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Saturday, February 20, 2016

The Story Elements of Finding Focus & Winning the Day

**This post contains affiliate links. If you purchase goods or services through links contained in this post I may be compensated by the website, brand, or product. All the opinions in this post are my own. 

Guys I need you to know something about me. In this world of trust and transparency it is very important for you to have an honest perspective on my life. So, at the risk of losing you in about 10 words, here goes...

I'm 27 years old and I live with my parents.

Are you still there? Nice. I know reading that made you cringe. It was a scary sentence for me to write because I feel exceptionally unaccomplished for it (on top of other things that make me feel lame). But if I am going to be open about my journey, well, this would be exactly that. The Self-Improvement bus is leaving the station. First stop: Being Honest With Yourself.

The Story Elements of Finding Focus & Winning the Day - how to be productive when working from home

The Setting

When I came back to my parents' home last January it was intended to be a halfway house for young married couples. (It's okay. You can chuckle.) My brother and his wife were also here, and we had plans of the four of us moving into a house. First it was "as soon as possible." Then our plans became April, which became July, which became November, and finally, we didn't want to move in together at all. There always seemed to be some reason why not to do it - mainly the cost. One year later and we still live here: parents and ALL their children, and my parents' parents. Generational living. Can I get a what-what?

Yes, the space around here is cramped. Between converting all the remaining available space into bedrooms and the basement being used for band rehearsal there isn't really anywhere to get away when one needs privacy or quiet. I've been trying to keep up with my many projects to stay busy and to become more independent. Sadly, only one of those objectives has been met to date. Sort of. At times it seems the walls are closing in, and the worst part is the wallpaper isn't even made of dollar bills!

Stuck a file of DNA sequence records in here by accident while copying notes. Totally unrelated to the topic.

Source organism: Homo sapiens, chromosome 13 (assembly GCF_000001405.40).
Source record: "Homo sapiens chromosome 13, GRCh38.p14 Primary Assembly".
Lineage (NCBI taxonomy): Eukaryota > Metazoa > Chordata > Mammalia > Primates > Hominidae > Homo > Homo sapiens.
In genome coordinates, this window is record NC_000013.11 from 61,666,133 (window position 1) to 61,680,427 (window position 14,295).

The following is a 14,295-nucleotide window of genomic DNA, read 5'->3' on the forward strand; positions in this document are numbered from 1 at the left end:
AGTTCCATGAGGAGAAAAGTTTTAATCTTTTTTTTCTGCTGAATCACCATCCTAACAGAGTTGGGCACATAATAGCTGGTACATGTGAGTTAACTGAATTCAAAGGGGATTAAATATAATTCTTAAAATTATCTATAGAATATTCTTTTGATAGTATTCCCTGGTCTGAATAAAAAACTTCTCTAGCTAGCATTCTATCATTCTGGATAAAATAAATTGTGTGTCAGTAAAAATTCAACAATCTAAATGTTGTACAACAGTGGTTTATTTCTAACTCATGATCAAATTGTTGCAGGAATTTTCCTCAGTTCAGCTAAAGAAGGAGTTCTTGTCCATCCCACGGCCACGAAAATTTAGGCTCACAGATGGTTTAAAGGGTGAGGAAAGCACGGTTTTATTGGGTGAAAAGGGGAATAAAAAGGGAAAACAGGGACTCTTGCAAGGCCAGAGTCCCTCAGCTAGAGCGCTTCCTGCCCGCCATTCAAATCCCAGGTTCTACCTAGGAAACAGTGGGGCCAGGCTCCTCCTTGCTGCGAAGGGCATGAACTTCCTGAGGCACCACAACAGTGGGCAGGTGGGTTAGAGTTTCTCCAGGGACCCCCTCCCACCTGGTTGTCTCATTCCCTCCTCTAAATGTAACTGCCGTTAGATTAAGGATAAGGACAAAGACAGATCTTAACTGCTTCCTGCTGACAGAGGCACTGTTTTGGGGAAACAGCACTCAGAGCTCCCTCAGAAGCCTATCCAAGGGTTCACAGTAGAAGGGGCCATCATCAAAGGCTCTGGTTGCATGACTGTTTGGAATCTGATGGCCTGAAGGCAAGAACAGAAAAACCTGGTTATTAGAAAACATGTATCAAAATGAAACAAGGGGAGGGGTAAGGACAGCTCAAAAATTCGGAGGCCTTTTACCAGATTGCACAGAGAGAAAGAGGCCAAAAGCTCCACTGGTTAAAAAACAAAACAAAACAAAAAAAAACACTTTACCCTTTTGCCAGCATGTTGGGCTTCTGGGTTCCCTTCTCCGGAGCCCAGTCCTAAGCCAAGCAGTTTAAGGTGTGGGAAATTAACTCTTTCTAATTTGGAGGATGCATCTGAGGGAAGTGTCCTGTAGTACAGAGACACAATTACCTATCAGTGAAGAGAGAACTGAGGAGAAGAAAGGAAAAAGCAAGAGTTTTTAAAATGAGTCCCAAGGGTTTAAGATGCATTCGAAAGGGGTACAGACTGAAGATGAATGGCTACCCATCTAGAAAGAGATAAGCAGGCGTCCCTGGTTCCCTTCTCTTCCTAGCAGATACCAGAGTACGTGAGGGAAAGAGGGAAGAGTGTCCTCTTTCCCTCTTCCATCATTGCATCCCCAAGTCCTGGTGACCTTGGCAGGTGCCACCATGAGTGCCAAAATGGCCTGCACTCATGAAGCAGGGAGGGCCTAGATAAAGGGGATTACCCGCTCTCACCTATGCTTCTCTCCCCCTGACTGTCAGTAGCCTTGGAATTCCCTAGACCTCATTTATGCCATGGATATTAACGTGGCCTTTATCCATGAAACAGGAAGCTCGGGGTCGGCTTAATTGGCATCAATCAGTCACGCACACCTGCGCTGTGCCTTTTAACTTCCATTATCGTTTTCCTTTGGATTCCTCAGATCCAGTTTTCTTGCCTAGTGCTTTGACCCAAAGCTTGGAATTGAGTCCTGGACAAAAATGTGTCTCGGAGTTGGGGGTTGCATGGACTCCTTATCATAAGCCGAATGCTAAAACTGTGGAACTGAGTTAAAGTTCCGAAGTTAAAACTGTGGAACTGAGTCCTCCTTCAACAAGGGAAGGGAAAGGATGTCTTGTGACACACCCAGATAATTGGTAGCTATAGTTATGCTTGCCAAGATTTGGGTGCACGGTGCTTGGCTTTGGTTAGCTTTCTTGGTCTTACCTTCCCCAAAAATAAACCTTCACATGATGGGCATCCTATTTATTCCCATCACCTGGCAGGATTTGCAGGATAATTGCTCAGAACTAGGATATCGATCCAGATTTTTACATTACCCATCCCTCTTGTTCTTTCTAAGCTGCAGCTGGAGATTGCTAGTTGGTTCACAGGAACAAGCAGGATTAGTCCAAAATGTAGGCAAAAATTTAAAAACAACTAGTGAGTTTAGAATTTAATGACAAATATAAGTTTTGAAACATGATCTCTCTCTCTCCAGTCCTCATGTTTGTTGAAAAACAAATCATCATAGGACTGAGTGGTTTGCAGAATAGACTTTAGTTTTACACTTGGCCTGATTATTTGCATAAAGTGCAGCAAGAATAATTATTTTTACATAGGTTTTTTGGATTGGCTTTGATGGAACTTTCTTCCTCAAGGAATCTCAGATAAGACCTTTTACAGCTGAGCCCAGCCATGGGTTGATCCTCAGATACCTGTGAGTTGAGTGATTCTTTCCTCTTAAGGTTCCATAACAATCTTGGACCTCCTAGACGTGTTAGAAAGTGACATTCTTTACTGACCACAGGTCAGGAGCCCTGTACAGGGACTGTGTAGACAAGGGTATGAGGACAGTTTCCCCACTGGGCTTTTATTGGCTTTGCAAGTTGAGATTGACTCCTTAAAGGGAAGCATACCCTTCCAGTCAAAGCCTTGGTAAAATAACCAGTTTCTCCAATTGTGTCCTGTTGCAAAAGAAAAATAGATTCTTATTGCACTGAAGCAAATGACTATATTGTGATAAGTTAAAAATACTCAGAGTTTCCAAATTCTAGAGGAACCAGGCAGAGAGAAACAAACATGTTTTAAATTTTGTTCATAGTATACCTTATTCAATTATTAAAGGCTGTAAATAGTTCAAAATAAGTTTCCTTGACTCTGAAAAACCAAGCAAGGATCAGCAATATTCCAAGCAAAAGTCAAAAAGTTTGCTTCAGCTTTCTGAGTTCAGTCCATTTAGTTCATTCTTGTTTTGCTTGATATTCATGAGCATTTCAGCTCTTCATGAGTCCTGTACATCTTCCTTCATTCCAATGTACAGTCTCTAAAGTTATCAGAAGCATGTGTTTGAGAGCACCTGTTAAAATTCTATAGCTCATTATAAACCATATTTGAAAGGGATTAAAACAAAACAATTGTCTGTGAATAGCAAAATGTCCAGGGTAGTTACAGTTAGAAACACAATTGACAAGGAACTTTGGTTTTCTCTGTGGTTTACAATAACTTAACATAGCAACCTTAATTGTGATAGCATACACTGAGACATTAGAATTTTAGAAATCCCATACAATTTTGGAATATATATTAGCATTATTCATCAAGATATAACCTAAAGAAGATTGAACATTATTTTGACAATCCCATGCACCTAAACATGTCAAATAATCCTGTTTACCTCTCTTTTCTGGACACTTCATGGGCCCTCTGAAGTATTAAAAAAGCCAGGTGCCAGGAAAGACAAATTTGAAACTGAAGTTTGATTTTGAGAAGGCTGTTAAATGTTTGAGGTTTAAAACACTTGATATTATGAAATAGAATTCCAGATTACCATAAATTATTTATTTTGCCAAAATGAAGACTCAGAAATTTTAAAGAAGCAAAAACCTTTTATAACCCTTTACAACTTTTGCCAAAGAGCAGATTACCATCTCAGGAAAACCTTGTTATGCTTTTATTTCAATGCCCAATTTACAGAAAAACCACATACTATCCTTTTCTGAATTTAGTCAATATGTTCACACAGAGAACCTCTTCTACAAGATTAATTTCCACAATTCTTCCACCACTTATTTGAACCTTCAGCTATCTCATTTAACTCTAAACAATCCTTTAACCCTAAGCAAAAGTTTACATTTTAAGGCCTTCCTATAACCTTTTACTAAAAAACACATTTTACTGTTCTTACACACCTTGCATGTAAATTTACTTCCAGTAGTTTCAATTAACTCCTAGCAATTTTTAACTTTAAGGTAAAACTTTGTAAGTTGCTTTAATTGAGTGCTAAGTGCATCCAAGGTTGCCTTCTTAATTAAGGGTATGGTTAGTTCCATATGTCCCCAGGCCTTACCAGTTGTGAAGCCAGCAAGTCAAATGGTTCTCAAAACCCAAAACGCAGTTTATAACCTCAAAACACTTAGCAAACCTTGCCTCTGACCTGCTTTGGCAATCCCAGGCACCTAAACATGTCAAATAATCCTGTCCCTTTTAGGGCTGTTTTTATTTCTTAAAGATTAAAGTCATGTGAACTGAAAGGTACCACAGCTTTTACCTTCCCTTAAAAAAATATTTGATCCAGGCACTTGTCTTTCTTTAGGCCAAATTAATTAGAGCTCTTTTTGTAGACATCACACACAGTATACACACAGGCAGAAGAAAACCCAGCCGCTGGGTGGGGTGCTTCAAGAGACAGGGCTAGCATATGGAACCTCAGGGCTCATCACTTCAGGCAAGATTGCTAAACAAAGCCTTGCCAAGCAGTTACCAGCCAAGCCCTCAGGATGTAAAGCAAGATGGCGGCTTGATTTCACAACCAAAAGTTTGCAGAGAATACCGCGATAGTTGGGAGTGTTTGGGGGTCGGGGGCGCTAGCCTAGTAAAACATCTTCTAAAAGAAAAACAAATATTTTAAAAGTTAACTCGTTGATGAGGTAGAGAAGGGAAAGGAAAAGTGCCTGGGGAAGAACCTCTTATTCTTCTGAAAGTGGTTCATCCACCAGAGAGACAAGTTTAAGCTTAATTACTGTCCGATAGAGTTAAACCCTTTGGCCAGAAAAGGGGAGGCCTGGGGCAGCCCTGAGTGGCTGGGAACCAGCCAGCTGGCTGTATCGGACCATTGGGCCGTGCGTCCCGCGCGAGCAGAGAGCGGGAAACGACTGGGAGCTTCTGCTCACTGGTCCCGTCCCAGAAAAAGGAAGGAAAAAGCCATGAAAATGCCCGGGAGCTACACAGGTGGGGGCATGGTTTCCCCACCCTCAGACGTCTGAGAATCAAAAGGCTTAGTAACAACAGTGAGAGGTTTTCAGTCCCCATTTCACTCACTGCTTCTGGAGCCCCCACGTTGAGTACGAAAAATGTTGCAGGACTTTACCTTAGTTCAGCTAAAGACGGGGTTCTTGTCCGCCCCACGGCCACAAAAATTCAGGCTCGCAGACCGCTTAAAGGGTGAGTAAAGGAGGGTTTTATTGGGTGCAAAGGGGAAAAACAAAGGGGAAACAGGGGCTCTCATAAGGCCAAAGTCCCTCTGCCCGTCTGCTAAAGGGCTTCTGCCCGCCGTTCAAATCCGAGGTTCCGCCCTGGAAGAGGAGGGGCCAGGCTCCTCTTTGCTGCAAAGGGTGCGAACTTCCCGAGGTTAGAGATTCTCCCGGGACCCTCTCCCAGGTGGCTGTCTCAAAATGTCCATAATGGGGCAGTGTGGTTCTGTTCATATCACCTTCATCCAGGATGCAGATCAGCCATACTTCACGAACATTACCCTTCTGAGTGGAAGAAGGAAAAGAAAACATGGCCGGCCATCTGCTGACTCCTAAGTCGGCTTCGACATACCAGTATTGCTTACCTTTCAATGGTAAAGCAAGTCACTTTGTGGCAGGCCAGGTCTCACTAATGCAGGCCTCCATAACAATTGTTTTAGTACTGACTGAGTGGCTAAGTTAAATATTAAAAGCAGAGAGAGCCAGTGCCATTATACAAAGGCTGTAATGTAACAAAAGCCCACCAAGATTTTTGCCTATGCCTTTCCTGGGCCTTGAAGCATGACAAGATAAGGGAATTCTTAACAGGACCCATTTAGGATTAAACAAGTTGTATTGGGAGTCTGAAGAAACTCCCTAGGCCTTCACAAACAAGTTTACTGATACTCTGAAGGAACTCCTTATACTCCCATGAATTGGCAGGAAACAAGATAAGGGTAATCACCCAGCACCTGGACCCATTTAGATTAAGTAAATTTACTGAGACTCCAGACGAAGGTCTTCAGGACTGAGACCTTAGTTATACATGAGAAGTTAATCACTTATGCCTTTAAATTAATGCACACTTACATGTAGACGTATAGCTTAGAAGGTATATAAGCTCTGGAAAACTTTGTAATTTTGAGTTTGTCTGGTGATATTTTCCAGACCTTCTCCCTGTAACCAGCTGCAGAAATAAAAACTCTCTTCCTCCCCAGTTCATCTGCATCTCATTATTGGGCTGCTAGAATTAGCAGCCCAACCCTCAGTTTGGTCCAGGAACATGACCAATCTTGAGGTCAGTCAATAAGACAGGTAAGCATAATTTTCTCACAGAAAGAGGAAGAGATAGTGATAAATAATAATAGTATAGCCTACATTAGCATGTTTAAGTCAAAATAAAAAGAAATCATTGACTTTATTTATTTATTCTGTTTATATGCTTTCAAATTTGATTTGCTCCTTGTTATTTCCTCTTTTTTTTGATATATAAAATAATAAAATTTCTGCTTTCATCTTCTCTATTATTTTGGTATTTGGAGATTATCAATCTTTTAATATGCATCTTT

I'm not saying there is anything terribly wrong with our situation. I enjoy living with my siblings and grandparents. I learn a lot about communication and individuality, which I need. I admit trying to dream big with 12 other people in the house can become tedious. If the choice was there, we'd be in our own place faster than you can say "housewarming." But for now this brand headquarters will have to stick with its humble beginnings for a while.

I resigned to working from home due to only one car between the hubs and I, remaining available for Queens Over Kings, and not really knowing what I wanted to do at first. Finding the perfect job - flexible, consistently high pay, a pajama-level dress code, "paid" lunch - is not an easy task. So here I am sitting in the family room in my makeshift office space writing to you while the pup claws at my leg and someone in the distance is repeatedly asking me questions.

The Rising Action & The Climax

Hopefully you are envisioning your own work-from-home situation and you are agreeing that working from home makes the urgency of peace, and productivity, more noticeable. One can become very agitated when constantly interrupted. There is always someone or something that turns your head away from what you're actually supposed to be doing. Your bed, other people at home, the landline ringing, pets, daily chores. Distractions make it too easy to give up on your plans for the day no matter how structured. So the concern of the amount of work that actually gets done begins to bubble. It's a sickening carousel, my friends.